Some Privileges

“Some Privileges”, “Burial Feathers” and “Slovak Smelling Salts”

In Poetry by Sara Marron

Some Privileges

Did they teach you about this, growing up?

In classrooms of thirty and forty children

Sneakers squeaking on linoleum floors

Braces gleaming under fluorescent lamplights


Did you learn the scales of C Major and G?

Which circles are full and halved and

Descending in strategic marches from the

Treble clef?


Did they show you how to draw a clef note?

Did they teach you about how long to hold

The full circles

And the ones with little flags and staffs

Grandly processing

Up

up

up

and down

Dependable black lines


Learning how it feels to perform a breath

As written


How to cradle an instrument with strings

So that your heartbeat echoes the vibrations

Before the air does


I hold you tightly as you cry into my shoulders

Because you might fail the ninth grade

And you’re sad about that because your Mother will yell

You know what it feels like to disappoint someone


I wish I could give you what it feels like

To play a chord so perfectly and to hear it

And to understand that some things are meant to be

To hear that they are


But I hold you instead

Weeping

And whispering:

decrescendo, dolce

We gradually get softer, sweetly

Weeping:

Come prima, dolente

As before, mournful

Putting my arm around your waist, taking your backpack from you to descend the subway

platform, walking:

In relievo, sotto voce; subito triofale

A direction to make the melody stand out, voices in undertone; suddenly triumphant.


The train sucks all of the air out of the tunnel

And blows our hair back in arrival

You slump against me when we sit down

And I sing to you, softly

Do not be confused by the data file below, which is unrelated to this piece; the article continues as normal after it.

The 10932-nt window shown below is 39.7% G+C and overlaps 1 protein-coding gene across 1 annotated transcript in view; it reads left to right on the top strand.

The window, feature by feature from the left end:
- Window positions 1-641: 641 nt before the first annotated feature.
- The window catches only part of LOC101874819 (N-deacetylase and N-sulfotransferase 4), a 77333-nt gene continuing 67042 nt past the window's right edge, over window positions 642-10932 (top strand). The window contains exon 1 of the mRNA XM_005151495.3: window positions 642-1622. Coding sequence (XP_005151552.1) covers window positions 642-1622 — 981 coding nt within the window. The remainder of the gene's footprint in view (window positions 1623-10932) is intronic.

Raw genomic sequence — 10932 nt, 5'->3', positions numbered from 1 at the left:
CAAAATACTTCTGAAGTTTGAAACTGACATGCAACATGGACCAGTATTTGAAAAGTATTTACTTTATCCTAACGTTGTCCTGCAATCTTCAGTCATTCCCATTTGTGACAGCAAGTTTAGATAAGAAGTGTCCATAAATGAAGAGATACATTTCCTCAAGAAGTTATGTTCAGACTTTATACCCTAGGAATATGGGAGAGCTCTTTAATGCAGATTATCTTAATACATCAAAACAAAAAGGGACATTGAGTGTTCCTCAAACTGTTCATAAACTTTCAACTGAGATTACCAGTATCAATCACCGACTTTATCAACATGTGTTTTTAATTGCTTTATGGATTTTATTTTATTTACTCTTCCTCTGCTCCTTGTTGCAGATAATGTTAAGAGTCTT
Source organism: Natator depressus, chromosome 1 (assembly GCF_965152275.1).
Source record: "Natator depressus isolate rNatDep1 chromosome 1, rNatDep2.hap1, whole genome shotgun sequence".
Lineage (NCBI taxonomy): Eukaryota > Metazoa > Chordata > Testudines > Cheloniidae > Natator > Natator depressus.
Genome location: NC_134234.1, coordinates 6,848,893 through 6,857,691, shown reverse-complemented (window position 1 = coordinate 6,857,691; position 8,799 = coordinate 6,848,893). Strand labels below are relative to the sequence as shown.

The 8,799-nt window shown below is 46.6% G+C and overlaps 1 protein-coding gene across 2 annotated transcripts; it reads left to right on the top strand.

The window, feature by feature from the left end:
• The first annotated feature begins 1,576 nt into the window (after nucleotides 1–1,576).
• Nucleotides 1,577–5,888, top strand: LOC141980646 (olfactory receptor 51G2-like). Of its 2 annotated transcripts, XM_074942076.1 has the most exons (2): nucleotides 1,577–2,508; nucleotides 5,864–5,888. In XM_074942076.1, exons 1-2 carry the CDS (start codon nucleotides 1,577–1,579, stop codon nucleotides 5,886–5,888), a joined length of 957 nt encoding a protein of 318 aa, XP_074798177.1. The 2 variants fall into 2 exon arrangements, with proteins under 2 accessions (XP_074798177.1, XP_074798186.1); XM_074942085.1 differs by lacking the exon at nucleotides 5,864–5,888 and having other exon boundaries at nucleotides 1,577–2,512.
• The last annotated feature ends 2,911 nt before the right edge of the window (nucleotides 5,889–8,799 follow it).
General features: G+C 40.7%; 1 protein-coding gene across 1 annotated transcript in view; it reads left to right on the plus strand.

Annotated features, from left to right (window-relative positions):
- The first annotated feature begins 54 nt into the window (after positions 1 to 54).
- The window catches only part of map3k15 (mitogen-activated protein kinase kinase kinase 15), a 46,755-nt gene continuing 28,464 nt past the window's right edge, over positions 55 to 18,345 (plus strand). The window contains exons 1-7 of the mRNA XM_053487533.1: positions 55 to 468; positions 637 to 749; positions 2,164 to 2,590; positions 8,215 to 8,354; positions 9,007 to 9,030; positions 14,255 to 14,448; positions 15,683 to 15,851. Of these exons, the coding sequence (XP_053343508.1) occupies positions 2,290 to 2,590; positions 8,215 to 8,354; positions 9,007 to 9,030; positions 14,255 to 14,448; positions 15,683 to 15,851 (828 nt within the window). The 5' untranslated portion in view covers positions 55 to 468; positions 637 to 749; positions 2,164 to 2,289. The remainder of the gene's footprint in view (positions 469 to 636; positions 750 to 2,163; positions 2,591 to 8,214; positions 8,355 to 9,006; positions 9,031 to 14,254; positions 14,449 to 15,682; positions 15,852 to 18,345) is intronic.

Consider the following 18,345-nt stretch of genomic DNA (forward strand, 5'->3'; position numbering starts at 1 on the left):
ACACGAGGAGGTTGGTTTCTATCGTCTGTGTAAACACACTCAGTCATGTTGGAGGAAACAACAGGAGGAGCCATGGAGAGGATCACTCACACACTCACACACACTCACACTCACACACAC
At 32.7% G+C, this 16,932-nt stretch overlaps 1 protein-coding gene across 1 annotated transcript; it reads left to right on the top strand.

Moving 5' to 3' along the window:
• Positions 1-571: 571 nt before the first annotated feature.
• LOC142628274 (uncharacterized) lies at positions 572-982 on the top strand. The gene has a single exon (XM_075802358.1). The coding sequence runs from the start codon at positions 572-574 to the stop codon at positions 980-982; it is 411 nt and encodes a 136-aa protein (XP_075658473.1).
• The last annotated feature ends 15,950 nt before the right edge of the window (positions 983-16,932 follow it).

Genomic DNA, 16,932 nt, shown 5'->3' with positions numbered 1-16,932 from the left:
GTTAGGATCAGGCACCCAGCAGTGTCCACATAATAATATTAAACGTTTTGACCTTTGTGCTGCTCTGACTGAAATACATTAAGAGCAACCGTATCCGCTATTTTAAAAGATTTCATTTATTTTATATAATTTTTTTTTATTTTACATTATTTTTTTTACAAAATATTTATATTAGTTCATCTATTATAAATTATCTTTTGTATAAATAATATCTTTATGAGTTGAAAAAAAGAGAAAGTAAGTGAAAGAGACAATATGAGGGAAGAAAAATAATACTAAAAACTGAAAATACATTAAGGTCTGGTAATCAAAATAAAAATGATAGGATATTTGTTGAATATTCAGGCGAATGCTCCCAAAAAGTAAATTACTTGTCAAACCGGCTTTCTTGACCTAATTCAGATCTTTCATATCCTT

So you know that everything is

Going to be alright

And so you can feel it.

Burial Feathers

You mailed me dead sunflowers for my birthday

A puff of dried dust and crumbled curled

Petals spewed when

I ripped the paper of the envelope

I put the whole mess

next to your burial feather

on my mantel


One day, after you got off of the night shift

You smashed the television in the living room

With your favorite guitar

A vase of dried roses on the TV stand

shattered

Mixed with

Shards of deep black and blue glass

Snapped strings and splintered wood

It all was so beautiful, to me then

I took a photo of it

I thought it was art.


The next week when you shot yourself

I thought that was tragedy and I

Cried and cried and screamed

And the police took photos of your body


And days later

I curled up on the exposed floor where

The destroyed television

and roses had lain

Trying to remember what beauty felt like

Trying to forget the smell of death

And the last gurgling breaths you took.


At the funeral

We shook hands and kissed

Imagining this time was

A multiverse peeling into a million frames


Politicians singing gospel on Capitol steps

Mahalia, they’ll say, Mahalia we love you

California screeches East

Calling her sister coast in a Whitmanic-Yawp

Collapsible highways of the West

Fold upon themselves like paper maps

Sealed packaged and dropped


Soaring high above the planet earth

on aero-planes

Burning fuel made of our bodies

Gleaming with the steel of our stories

Hammered into the hull


And pressing ourselves

Together in embrace

Shrouded in black

Felt like cradling

Felt like staying

In safe spaces


Smaller than the inside of the coffin

Still oak

Still sturdy

Still shining


Black on black on black

And back to the shaking act

comforting each other


though church makes no promises

The organ is an ancient singer

Lifting notes

Inversions of phrases

Rising high

Flying keys

Bleed bleed

D’s and G’s and C’s

Pulling tears from our eyes


And we cry

and we cry

and we cry


For if you knew how we missed you

You would not stay away another day

Slovak Smelling Salts

Felipe gave me smelling salts in Slovenia

Evening hanging over morning

As the sheets clung to the bed frame

We had kicked them there


And I inhaled, through my nose

Lacking the words for senses of

Scents so kissing you on the shoulder

Instead and celebrating


The instinct of the Alps

Whipping around coursing warm

Bodies full of blood and

Exchanging some warmth with you


Shoeless in the frozen foothills

Padding to another hotel room

To rest my head on another’s chest

And lay naked, listening to The Heart of Saturday Night


You packed away your sorrows

And returned to Oxford

I to New York and

Felipe disappeared because

I’ll never be able to describe

What he smelled like.

About the Author

Sara Marron

Twitter Website

Sara is a writer and law student living in Washington DC. Her poetry has been published in several magazines and journals and has a chapbook forthcoming from Broadstone Media in the summer of 2018. You can read her more of her work at her website.